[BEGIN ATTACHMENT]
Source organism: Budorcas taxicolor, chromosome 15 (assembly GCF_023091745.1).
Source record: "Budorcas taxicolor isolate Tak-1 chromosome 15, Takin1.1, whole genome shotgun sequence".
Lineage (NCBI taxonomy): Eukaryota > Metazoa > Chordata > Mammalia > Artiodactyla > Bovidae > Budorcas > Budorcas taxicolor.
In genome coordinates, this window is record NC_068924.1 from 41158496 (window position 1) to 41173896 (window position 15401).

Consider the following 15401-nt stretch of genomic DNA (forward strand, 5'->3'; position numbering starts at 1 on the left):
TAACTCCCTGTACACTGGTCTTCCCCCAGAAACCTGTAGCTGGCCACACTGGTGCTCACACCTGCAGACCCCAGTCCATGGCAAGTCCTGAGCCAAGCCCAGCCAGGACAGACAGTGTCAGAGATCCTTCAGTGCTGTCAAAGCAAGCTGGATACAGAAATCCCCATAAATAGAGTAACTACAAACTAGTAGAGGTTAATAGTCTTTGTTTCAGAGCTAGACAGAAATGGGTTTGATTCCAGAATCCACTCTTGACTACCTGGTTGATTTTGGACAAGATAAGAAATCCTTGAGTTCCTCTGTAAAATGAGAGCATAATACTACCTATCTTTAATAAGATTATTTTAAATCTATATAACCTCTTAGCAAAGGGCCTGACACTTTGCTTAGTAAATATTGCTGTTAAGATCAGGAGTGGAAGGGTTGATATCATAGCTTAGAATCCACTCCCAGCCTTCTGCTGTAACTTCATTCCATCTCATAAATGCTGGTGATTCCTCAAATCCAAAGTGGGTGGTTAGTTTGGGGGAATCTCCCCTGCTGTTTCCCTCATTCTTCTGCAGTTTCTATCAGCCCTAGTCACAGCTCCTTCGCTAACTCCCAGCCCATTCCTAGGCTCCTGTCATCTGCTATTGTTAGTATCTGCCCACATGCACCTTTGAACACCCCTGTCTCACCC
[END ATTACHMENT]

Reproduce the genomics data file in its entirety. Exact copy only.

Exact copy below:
Source organism: Budorcas taxicolor, chromosome 15 (assembly GCF_023091745.1).
Source record: "Budorcas taxicolor isolate Tak-1 chromosome 15, Takin1.1, whole genome shotgun sequence".
Lineage (NCBI taxonomy): Eukaryota > Metazoa > Chordata > Mammalia > Artiodactyla > Bovidae > Budorcas > Budorcas taxicolor.
In genome coordinates, this window is record NC_068924.1 from 41158496 (window position 1) to 41173896 (window position 15401).

Consider the following 15401-nt stretch of genomic DNA (forward strand, 5'->3'; position numbering starts at 1 on the left):
TAACTCCCTGTACACTGGTCTTCCCCCAGAAACCTGTAGCTGGCCACACTGGTGCTCACACCTGCAGACCCCAGTCCATGGCAAGTCCTGAGCCAAGCCCAGCCAGGACAGACAGTGTCAGAGATCCTTCAGTGCTGTCAAAGCAAGCTGGATACAGAAATCCCCATAAATAGAGTAACTACAAACTAGTAGAGGTTAATAGTCTTTGTTTCAGAGCTAGACAGAAATGGGTTTGATTCCAGAATCCACTCTTGACTACCTGGTTGATTTTGGACAAGATAAGAAATCCTTGAGTTCCTCTGTAAAATGAGAGCATAATACTACCTATCTTTAATAAGATTATTTTAAATCTATATAACCTCTTAGCAAAGGGCCTGACACTTTGCTTAGTAAATATTGCTGTTAAGATCAGGAGTGGAAGGGTTGATATCATAGCTTAGAATCCACTCCCAGCCTTCTGCTGTAACTTCATTCCATCTCATAAATGCTGGTGATTCCTCAAATCCAAAGTGGGTGGTTAGTTTGGGGGAATCTCCCCTGCTGTTTCCCTCATTCTTCTGCAGTTTCTATCAGCCCTAGTCACAGCTCCTTCGCTAACTCCCAGCCCATTCCTAGGCTCCTGTCATCTGCTATTGTTAGTATCTGCCCACATGCACCTTTGAACACCCCTGTCTCACCC